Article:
A surprising connection

OK, many of you are going to get mad at me for this, but I can’t help it. This is something that I’ve noticed and need to talk about.

Today I was at a lovely outdoor picnic and concert on Governor’s Island. I didn’t like the singer all that much. In his banter between songs he would invoke the name of Woodie Guthrie, as though the songs we were hearing were somehow keeping alive the great flame of American folk music. But when he sang, I swear it sounded like Glen Campbell trying to imitate Jackson Browne. And that’s just disturbing.

But before the singer came on, the organizers of the event were piping music through the P.A. system while everyone was setting up. And the music they happened to pick was a Nick Drake compilation. Now, I happen to think there that Nick Drake was one of the great lights of modern popular music. There was something about him that defies all categories. Sure, he had that whole edgy loner thing going, but there was much more to it than that.

It’s as though Drake was listening to a voice from the other side, sad echoes from an afterlife, and transcribing what he heard. His wistful vocal style and strange open-string guitar chords completely redefined how a song can sound, evoking a feeling of intimate and casually relaxed tragedy – “freak folk” decades before that term even existed. Sadly, he soon did go over to that other side, leaving the world with only a handful of powerfully strange and heartbreaking tracks to remember him by.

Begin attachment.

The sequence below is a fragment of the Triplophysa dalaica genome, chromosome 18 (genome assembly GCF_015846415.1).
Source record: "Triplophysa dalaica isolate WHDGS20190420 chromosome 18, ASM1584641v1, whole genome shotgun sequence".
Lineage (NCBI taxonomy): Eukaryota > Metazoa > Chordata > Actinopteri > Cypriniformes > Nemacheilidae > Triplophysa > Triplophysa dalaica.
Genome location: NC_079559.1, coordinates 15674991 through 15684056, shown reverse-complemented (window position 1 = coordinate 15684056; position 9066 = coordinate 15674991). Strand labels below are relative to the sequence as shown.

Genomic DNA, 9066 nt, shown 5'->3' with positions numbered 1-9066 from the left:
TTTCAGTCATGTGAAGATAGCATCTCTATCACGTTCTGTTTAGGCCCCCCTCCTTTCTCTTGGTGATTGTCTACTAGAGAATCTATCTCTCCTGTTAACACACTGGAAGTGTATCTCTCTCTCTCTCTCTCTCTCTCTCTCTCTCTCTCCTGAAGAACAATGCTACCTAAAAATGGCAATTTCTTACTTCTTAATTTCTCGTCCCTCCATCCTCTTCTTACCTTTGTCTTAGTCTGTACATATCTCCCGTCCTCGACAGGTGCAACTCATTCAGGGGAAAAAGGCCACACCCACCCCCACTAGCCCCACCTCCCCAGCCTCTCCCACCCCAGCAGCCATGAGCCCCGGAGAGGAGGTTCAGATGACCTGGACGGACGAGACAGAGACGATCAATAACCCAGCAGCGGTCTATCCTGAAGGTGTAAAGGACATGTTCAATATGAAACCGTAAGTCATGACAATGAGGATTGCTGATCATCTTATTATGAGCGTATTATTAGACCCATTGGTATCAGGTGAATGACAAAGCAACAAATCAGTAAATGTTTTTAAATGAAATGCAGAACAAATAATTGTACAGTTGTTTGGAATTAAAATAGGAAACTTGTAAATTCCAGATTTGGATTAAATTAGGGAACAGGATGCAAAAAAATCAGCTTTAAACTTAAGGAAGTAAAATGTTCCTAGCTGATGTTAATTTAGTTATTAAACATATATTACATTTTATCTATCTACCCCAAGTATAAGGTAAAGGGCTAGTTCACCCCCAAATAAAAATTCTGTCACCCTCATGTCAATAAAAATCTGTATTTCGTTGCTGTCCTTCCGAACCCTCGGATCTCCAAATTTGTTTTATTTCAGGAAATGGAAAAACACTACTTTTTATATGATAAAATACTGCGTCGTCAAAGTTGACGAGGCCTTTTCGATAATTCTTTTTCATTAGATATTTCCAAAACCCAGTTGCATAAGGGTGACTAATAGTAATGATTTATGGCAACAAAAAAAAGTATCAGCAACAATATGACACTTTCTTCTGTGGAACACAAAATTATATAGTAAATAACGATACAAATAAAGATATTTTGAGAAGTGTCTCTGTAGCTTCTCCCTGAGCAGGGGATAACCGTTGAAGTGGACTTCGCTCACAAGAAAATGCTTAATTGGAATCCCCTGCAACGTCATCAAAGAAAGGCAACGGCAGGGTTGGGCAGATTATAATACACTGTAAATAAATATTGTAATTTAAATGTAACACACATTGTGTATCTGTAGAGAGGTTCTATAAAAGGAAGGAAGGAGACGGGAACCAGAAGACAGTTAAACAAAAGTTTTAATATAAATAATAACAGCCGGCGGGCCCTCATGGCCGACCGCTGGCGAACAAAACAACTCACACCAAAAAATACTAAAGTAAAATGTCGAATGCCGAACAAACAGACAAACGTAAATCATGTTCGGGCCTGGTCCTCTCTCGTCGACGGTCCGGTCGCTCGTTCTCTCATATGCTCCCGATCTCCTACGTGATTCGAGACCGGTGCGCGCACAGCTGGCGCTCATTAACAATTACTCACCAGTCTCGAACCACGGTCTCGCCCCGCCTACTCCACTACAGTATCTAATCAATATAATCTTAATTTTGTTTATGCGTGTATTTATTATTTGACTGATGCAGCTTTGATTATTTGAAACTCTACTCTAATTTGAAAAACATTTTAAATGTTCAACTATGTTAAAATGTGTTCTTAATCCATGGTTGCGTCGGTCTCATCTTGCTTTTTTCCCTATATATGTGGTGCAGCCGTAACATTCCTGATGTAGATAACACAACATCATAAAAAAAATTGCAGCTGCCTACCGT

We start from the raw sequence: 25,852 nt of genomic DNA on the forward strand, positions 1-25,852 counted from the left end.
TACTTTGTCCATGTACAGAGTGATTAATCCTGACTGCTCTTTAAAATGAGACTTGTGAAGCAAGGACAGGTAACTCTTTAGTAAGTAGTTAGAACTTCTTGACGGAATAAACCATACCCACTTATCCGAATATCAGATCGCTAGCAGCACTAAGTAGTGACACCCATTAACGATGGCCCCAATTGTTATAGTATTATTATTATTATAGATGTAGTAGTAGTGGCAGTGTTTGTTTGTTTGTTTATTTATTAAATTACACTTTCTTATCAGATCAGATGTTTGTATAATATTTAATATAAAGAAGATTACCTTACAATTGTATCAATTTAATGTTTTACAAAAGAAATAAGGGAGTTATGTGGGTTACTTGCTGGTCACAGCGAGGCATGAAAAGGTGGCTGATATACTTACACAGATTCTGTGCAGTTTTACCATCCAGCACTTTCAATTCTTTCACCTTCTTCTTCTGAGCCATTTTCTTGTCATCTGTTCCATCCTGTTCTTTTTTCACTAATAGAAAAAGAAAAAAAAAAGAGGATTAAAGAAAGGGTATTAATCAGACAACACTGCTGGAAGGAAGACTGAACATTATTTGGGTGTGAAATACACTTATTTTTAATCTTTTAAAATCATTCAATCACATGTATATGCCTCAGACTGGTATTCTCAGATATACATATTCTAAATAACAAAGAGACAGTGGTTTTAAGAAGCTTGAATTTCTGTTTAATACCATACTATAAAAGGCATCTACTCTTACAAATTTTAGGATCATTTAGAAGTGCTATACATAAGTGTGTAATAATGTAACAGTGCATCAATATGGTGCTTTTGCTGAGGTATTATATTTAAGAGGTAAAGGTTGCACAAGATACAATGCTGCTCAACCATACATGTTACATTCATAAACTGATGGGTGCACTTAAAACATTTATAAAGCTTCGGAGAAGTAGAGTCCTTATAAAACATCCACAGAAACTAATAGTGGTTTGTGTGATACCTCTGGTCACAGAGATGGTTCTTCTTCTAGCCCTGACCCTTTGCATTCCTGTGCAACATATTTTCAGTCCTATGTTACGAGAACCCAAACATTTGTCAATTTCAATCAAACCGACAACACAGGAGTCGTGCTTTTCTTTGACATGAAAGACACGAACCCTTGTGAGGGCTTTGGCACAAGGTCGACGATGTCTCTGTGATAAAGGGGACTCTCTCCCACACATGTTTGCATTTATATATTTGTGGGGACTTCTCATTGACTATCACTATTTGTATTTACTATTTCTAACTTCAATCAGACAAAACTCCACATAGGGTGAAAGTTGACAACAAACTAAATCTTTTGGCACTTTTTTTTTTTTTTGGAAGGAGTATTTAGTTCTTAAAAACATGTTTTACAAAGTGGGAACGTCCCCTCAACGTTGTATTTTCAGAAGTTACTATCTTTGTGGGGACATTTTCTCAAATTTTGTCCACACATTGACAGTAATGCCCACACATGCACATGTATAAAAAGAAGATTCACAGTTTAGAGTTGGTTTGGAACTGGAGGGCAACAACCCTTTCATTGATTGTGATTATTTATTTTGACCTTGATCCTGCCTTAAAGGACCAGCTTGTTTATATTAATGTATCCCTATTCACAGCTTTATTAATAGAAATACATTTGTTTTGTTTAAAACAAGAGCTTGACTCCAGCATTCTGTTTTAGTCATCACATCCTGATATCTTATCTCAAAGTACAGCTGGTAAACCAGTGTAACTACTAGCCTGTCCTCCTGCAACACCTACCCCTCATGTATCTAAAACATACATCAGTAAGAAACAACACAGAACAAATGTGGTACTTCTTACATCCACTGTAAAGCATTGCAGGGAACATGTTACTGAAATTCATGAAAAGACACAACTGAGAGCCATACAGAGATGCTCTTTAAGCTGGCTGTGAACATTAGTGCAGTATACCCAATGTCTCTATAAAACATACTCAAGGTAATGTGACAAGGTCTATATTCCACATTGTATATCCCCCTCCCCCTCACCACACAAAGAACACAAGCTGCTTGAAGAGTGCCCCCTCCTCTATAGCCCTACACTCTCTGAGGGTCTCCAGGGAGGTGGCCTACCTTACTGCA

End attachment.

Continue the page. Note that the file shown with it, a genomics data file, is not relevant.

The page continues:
OK, so here’s the part where I might freak people out. For several hours after the concert I continued to hang out with my friends, having a great time. Yet something kept nagging at the back of my head, and I couldn’t quite figure out what it was. A sound, a snatch of melody, some sort of elusive connection.

And then, when I got home this evening, I had an odd craving. Like when you just have to have pickles, and you don’t even like pickles. But suddenly you realize, crazy as it seems, that today you must have pickles!

So I went to YouTube, looking for the scene in the 1957 film Tammy and the Bachelor in which a young Debbie Reynolds sings the title song Tammy (written by Ray Evans and Jay Livingston).

OK, call me crazy, but you can see it all, right there. The wistful romanticism, the casually intimate tragic longing, that you hear in Drake’s songs. Notice, for example, the moment at 1:02 in the video when Reynolds, singing the line “Wish I knew if he knew what I’m dreamin’ of” holds the high note for just an extra moment on the word “of”. That’s pure Nick Drake.

I realize that this is blasphemy. I mean we’re talking about Debbie Reynolds here, in a Hollywood musical. It doesn’t get any less cool or un-edgy than that. But nonetheless, there is a clear aesthetic line waiting to be drawn from this performance to, say, Drake singing Pink Moon.

I hear this connection clearly, as strange as it is, and it tells me that there are some qualities, some universals in how we respond to songs of yearning, which transcend even the largest shifts in fashion and culture.

So sue me.

Leave a Reply